Malted Malt Cake

This cake was inspired by the brilliant guys of Baked. I say inspired by, because I hardly kept anything the same. I did use the huge amount of water in the batter, and I held to their fat-lour ratio, but that’s really about it. I didn’t use the same fats, or even the same flours. My obsession with brown sugar struck again, and I even opted for a different frosting since I’ve always wanted to try an egg yolk buttercream.

It was delicious, but if you live in the South, you should learn from my mistake and never make a buttercream in July. Especially not for a cake you have to cart to work two cities from your kitchen. That frosting will melt, and you will watch your happy little frosting stars turn into yellow slime. On the plus side, the molten frosting did soak into the (already velvet-soft) cake and made it even moister. Also, even though there’s a whole cup of malt powder in there, the flavor is surprisingly subtle. Mr. B does not care for malt at all, and even he clamored for a piece of this cake.

Ingredients (makes a 3-tier 8-inch cake. Serves 12)

For the cake:

3 cups flour

1 T baking powder

1 t baking soda

3/4 t salt

1 cup malt powder

1/2 cup (1 stick) butter

1/2 cup sour cream

1 cup granulated sugar

1 cup dark brown sugar

1 T vanilla extract

2 cups cold water

4 large egg whites

For the frosting:

4 egg yolks

1 cup sugar

1/4 cup water

3/4 cup (1 1/2 sticks) butter

1 T vanilla extract

nutmeg to taste

Whoppers, for garnish

Directions

Cream sour cream and butter together.

Add sugars and mix them in, too.

Sift dry ingredients (flour, salt, baking soda, baking powder, malt powder) into the butter and sugars. I know, it’s really dry. It’ll be okay.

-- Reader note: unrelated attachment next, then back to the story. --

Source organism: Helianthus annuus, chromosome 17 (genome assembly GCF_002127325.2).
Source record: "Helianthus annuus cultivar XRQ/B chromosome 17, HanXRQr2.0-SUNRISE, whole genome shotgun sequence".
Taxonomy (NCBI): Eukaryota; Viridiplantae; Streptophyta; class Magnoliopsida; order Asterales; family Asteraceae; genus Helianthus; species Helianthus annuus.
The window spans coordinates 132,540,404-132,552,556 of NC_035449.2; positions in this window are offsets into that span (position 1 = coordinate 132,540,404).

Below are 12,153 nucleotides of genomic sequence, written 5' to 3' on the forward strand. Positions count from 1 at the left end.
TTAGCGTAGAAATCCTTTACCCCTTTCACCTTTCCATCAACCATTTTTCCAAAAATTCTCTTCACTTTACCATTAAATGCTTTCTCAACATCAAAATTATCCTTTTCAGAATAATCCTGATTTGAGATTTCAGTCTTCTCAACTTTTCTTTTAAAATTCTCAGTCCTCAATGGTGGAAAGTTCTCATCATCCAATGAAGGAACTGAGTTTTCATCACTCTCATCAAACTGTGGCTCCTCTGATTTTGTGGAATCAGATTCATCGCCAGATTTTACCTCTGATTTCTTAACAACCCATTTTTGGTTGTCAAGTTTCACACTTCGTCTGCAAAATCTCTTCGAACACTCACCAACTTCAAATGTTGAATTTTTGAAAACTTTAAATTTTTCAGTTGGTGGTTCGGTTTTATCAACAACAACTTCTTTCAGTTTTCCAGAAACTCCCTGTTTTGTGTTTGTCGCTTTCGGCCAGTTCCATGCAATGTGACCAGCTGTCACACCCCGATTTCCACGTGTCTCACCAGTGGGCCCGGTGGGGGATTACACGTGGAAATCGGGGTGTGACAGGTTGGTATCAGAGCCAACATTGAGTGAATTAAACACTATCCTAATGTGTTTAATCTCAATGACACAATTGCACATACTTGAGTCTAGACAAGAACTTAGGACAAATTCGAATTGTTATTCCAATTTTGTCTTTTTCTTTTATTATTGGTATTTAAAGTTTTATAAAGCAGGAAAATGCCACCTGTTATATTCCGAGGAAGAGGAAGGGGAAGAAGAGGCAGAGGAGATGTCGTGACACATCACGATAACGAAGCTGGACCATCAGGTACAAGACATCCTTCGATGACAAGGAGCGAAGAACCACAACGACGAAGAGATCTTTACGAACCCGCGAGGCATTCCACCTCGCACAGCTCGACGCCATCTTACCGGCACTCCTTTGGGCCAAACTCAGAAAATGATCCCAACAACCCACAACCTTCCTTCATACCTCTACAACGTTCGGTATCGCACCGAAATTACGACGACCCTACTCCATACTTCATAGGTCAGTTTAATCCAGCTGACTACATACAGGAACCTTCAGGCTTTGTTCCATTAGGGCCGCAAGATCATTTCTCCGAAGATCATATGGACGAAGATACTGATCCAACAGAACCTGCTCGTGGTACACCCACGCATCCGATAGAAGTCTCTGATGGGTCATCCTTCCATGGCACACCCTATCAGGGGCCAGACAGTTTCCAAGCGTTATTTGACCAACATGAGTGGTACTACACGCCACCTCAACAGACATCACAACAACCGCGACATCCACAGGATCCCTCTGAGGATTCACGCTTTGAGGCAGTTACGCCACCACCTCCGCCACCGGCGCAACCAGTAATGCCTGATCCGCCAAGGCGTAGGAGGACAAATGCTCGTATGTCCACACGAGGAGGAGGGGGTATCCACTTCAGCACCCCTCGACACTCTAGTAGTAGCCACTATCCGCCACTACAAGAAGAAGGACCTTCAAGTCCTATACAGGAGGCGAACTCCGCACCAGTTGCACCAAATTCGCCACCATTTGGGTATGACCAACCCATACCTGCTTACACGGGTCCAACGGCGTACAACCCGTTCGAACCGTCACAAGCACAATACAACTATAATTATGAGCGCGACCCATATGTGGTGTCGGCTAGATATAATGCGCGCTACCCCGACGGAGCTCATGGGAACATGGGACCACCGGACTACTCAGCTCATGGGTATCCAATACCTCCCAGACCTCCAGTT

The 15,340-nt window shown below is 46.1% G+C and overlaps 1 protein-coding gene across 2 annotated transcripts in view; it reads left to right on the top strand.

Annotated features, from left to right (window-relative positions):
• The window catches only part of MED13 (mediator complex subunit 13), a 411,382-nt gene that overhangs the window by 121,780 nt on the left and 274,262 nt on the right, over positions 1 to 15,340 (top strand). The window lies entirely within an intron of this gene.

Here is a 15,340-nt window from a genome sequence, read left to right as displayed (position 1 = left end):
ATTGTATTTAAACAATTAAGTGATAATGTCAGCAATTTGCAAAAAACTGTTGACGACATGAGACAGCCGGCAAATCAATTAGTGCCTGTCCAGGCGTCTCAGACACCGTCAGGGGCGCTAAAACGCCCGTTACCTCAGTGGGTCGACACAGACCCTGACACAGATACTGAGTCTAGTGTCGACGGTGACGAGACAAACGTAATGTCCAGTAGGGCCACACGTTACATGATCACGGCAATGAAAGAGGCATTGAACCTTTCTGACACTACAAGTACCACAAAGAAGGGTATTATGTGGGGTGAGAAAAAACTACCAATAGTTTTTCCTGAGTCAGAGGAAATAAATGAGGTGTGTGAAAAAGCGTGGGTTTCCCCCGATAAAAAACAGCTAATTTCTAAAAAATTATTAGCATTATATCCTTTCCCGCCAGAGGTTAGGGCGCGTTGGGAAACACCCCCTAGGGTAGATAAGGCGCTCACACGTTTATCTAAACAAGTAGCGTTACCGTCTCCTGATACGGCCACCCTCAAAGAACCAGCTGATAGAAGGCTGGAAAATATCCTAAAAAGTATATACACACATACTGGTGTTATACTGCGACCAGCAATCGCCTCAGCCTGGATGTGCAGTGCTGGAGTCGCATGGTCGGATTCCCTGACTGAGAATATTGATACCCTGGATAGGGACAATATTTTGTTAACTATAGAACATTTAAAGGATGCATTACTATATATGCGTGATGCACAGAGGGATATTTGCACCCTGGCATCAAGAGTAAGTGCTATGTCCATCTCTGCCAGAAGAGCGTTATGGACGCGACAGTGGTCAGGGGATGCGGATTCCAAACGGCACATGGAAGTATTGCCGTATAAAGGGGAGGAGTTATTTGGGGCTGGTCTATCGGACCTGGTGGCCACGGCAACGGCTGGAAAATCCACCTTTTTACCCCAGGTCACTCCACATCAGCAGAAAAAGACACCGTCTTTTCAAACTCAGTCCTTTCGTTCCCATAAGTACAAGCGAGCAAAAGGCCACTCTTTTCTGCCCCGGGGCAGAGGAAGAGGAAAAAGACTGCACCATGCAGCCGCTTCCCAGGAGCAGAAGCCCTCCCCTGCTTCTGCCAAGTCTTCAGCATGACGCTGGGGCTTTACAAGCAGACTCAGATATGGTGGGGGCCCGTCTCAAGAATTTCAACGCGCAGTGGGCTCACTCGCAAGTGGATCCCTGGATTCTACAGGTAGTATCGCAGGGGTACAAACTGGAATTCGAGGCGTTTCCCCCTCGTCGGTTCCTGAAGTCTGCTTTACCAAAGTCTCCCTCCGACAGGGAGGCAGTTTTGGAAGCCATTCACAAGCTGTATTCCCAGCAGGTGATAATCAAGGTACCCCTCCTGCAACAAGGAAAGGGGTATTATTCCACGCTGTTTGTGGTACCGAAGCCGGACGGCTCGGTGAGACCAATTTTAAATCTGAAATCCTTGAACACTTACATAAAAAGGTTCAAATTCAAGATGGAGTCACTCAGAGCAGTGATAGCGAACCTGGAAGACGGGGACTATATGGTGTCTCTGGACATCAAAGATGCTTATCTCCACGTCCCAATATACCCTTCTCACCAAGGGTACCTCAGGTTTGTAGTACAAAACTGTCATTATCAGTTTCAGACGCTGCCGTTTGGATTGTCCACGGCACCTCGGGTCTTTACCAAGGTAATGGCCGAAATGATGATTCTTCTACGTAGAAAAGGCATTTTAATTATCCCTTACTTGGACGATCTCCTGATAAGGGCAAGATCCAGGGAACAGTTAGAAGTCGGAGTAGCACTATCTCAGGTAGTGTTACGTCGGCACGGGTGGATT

Pour the water over the batter, wait about 30 seconds for it to start soaking in

Mix the water in thoroughly.

Separate egg whites from yolks.

Whip the heck out of those whites. It’s a good way to get aggression out.

Fold the whites into the batter until only a few faint streaks of egg white remain.

Pour the batter evenly among three buttered and parchment papered pans. Bake at 325°F for 40-45 minutes. Once the cakes are cooling, get started on the buttercream.

Bring the sugar and water to a boil over high heat. Bring it to the soft ball stage.

While the sugar is cooking,  put the four yolks in a bowl.

Whip the yolks until they’re very pale and increased in volume. This takes about 8 minutes. Don’t get too excited, they’re not egg whites and they don’t fluff up.

Pour the sugar syrup into the yolk, beating constantly. I use a hand mixer, so pictures weren’t really an option here. Keep beating the sugar-and-yolks until they’re room temperature. This can also take a few minutes. Someday, I will purchase a stand mixer and stop hurting my poor books by reading while mixing.

Cut the butter into the frosting base and mix well.

Add the vanilla and nutmeg and mix again.

It would be a good idea to chill the buttercream and probably the cakes, too at this point. I’m lazy. I didn’t.

Spread a layer of frosting over a layer of cake. Ring the cake with malt balls.

Place the second cake layer on top, spread on some more frosting, more Whoppers, and the last layer, etc.

Pipe some extra frosting into shapes. This is more effective if your cake, frosting, and kitchen aren’t well above buttercream melting point, but oh well. No one seemed to mind the ugly cake. Next time, I’ll use a cream cheese frosting. Way more stable.

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